It’s amazing how far the real estate industry has come in even 5 short years. Back in 2006, you’d be lucky to find a handful of personal agent websites out there and almost none of them had any form of online home search available. Now, if you’re not blogging, tweeting and social networking, you’re already considered behind the curve. It’s almost like years spent in the proverbial tech dark ages prompted a surge of catching up that has transformed the way agents do business. Now, the latest bit of real estate technology just coming onto the stage are QR codes. The big question is – will this be a fad or are QR codes in real estate the next “big thing”?
Two years ago I was talking to some other agents about how I felt GPS integration of listing data was going to be the next “big thing” in real estate. While integration of real estate and hand-held GPS units hasn’t really moved forward, we now have smartphone apps that enable map-based home searching and cross-reference with your current location. Lately I have been working with QR codes and how they can be used with real estate. I feel they have some promise to make things easier for buyers searching for information on homes but they come with certain limitations.
First, what are QR codes? A QR code is a two-dimensional bar code that can store information and then be read by hand-held bar code scanners. “QR” stands for Quick Response and the intent is to quickly serve up data without requiring the user to manually type anything in. In order to scan a QR code, the user must have a device with a barcode reader that is capable of recognizing QR codes. This typically takes the form of a smartphone with a built-in camera and a QR scanning app. QR codes have been popular in Japan and South Korea for several years and are now just catching on here in America.
The use of QR codes in real estate is almost limitless. For example, I can put a QR code on the back of my business card and anyone with the capability to read QR codes can imput my contact information directly into their contacts list. QR codes can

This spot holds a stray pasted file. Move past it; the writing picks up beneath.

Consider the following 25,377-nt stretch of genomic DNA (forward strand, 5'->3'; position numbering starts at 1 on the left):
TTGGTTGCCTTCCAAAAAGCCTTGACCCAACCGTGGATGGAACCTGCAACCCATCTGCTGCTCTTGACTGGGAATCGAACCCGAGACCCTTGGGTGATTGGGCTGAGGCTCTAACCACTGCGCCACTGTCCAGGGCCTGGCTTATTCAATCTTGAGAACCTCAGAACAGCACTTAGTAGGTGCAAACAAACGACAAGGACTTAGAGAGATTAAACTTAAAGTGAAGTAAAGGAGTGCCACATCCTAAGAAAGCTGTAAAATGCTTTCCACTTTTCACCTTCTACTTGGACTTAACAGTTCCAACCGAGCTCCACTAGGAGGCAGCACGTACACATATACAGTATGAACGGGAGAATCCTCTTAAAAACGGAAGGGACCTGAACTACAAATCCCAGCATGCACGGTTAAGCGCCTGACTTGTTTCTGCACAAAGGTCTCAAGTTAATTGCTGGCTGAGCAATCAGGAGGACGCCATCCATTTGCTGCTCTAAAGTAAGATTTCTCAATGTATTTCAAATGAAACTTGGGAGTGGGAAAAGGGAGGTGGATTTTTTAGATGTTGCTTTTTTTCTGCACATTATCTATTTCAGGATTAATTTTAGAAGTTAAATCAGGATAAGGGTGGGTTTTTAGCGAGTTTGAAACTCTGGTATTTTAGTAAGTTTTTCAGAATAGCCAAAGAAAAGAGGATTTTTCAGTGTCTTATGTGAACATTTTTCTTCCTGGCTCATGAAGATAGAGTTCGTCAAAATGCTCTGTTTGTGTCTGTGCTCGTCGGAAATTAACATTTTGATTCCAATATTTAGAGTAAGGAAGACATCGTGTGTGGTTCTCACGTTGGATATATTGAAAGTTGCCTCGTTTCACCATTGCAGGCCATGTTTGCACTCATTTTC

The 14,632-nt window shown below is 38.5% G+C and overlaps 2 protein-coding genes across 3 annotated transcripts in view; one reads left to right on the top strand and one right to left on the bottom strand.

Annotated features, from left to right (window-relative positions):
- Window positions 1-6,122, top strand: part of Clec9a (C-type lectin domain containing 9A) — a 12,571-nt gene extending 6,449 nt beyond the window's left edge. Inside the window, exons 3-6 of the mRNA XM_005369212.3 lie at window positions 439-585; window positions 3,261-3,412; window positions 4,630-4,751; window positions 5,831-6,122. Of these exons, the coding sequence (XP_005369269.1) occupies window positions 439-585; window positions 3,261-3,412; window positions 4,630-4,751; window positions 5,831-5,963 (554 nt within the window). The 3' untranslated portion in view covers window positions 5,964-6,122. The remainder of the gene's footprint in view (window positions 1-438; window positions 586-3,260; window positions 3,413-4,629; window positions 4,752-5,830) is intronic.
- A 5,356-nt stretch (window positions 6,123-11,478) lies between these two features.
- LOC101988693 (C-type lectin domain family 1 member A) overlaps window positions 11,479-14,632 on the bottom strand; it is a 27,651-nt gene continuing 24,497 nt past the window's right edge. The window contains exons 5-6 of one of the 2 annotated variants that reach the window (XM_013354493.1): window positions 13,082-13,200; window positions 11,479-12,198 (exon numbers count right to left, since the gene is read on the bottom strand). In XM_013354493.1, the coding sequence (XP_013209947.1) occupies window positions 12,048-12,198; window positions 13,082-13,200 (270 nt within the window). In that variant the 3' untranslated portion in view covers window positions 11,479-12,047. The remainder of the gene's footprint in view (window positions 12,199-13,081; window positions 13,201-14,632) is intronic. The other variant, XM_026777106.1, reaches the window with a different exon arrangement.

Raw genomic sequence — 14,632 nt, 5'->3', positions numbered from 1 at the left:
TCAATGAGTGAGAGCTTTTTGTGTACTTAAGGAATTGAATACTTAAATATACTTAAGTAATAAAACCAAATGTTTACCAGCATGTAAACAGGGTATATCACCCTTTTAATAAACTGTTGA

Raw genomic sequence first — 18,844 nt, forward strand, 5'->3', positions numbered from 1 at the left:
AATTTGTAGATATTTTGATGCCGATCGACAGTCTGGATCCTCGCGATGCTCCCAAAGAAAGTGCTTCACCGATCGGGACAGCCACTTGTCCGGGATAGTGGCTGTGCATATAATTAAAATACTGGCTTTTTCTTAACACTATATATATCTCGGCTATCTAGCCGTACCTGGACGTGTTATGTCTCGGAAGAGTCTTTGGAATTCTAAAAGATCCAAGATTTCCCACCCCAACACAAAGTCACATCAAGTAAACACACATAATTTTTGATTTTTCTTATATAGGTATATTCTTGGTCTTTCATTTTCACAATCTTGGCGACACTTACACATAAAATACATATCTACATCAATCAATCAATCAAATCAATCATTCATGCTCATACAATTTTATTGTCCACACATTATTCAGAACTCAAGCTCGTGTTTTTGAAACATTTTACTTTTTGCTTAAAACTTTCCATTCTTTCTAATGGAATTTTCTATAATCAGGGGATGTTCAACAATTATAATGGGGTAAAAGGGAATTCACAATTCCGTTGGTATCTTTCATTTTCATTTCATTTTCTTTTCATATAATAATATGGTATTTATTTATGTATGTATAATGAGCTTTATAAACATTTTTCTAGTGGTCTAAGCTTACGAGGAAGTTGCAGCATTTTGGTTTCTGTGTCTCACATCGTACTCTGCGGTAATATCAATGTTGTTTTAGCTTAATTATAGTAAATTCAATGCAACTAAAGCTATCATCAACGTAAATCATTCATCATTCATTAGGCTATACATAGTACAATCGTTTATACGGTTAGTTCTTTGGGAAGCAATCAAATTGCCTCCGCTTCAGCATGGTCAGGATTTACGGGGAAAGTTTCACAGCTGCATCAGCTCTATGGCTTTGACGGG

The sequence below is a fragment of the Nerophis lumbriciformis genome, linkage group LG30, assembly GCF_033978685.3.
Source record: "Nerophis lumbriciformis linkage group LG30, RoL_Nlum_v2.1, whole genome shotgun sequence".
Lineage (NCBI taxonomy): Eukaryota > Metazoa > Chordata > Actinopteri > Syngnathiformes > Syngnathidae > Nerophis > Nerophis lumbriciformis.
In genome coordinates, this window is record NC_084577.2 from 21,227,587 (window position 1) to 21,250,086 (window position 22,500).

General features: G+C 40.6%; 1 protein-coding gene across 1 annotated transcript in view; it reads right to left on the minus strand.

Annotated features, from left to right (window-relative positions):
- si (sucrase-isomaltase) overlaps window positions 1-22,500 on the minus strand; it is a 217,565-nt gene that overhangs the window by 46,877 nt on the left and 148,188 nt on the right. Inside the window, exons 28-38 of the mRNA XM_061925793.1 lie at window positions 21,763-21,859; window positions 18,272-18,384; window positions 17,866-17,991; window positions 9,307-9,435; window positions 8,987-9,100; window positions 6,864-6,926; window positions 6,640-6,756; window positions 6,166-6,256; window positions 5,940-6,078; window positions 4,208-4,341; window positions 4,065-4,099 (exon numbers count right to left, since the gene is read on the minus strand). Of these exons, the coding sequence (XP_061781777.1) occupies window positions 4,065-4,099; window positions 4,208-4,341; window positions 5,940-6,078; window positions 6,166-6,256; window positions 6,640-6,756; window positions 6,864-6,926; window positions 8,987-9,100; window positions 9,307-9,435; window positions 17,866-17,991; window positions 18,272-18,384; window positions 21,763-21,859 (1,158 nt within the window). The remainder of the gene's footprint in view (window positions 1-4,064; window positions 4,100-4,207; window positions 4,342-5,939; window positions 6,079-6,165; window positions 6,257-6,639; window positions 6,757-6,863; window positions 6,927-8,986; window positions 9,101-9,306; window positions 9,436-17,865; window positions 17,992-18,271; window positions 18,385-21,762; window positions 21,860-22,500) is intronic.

also interact with other smartphone capabilities – so for instance, I could put a QR code on a real estate sign that when scanned, would open up a webpage with information about the home. Or if I have a listing flyer about the home, a QR code could link to a digital version of the flyer and allow the user to download the flyer directly to their smartphone. Ultimately, you could put a QR code on the door of a home and buyers can scan the code and be linked to a virtual tour or video tour of the property.
These uses of QR codes seem like excellent ways to make the home shopping process easier and more informative for buyers. However there are a few major limitations. The biggest is the fact that smartphones are still considered a relatively new thing here in America. Current numbers are hard to get but according to the latest surveys, only perhaps 17% of cell phone users have smartphones. Combine this with the fact that not all Americans have cell phones at all and you see where this is going. Industry experts do speculate that 1 in 2 to 1 in 3 cell phone users will have smartphones by the end of 2011 so we be at the beginning of the wave there. However, ultimately the adoption of QR technology by real estate professionals is largely driven by results. If only a small fraction of buyers have smart phones and an even smaller know what QR codes are and a yet smaller have a QR reader and an even smaller fraction care to use them to access real estate data, how can the average Realtor justify the extra tme and money it takes to utilize them?
The answer to this will take a couple years to find. However, agents who like to be on the cutting edge of technology will start inorporating QR codes into real estate soon, if they haven’t already. So the next time you see one of those funny barcodes on a real estate sign or webpage or business card, give it a scan and chck it out – you may be witnessing the future of real estate advertising. Or maybe not 😉